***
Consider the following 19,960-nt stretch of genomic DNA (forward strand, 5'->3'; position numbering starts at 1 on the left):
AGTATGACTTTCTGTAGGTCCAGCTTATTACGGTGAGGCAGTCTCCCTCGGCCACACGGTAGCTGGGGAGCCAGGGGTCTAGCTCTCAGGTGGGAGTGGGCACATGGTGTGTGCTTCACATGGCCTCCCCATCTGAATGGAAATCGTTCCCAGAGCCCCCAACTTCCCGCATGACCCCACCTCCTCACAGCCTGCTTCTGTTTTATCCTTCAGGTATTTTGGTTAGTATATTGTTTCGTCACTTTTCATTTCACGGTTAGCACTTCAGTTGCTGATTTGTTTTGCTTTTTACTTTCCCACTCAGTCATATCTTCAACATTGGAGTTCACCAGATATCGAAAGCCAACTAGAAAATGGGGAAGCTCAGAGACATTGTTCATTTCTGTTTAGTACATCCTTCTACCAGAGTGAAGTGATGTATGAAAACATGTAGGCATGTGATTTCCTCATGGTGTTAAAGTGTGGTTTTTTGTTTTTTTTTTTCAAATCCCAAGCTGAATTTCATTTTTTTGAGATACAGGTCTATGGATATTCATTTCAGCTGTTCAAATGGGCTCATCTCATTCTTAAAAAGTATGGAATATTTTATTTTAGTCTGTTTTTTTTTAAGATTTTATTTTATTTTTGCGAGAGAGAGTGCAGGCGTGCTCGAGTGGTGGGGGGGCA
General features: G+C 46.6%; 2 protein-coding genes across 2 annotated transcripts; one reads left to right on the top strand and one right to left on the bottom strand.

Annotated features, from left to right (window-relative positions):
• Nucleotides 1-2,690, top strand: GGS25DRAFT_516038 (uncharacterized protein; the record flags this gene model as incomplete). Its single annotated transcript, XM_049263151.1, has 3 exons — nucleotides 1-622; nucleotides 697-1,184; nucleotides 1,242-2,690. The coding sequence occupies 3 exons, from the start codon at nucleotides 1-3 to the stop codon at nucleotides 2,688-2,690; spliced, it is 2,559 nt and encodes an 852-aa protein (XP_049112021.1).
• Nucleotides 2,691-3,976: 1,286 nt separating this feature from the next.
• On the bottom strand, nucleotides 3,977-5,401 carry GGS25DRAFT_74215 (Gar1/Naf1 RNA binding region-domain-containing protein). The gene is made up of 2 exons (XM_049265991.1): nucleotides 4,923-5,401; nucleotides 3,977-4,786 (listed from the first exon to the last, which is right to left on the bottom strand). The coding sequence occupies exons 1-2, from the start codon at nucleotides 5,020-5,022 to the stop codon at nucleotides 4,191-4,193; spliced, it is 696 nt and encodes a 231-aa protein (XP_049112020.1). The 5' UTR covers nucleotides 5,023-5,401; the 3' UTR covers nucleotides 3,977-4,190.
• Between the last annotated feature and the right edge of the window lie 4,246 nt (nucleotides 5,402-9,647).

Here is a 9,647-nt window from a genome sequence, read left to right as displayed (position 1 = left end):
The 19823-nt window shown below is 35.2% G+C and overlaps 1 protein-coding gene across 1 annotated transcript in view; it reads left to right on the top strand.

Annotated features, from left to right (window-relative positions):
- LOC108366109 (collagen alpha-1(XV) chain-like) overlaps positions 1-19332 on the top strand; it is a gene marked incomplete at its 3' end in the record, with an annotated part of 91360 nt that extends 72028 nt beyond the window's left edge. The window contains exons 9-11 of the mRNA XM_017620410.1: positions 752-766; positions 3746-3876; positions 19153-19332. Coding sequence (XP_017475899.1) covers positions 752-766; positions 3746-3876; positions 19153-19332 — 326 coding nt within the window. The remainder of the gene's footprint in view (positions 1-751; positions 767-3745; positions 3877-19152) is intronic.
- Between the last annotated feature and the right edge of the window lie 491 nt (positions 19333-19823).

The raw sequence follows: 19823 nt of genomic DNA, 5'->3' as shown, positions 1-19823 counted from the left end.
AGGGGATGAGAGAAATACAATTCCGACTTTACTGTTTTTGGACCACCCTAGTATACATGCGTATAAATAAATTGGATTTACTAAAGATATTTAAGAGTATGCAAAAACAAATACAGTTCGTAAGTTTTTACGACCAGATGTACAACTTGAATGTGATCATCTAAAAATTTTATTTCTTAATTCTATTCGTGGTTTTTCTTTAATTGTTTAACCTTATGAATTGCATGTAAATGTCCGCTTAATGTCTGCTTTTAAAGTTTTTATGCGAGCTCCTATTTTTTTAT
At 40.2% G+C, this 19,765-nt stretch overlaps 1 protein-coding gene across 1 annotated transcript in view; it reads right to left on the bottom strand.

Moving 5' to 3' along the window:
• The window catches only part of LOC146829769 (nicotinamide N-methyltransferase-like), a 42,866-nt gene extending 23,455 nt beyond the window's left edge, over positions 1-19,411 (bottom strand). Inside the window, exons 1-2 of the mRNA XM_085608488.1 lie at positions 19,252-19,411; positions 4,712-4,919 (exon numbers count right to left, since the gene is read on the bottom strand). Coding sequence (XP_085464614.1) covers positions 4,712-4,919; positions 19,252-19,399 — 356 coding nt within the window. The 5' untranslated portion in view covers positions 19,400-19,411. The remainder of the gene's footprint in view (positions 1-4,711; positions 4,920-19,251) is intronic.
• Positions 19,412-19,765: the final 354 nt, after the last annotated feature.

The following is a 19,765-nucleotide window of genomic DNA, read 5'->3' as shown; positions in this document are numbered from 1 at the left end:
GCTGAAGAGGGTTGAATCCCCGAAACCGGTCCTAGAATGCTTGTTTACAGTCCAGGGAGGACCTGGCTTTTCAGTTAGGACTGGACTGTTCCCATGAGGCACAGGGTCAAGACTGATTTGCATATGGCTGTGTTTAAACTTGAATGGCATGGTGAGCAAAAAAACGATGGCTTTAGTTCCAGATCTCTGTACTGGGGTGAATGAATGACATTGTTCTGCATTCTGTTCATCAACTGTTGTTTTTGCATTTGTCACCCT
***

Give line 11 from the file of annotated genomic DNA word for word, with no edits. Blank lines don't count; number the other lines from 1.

Annotated features, from left to right (window-relative positions):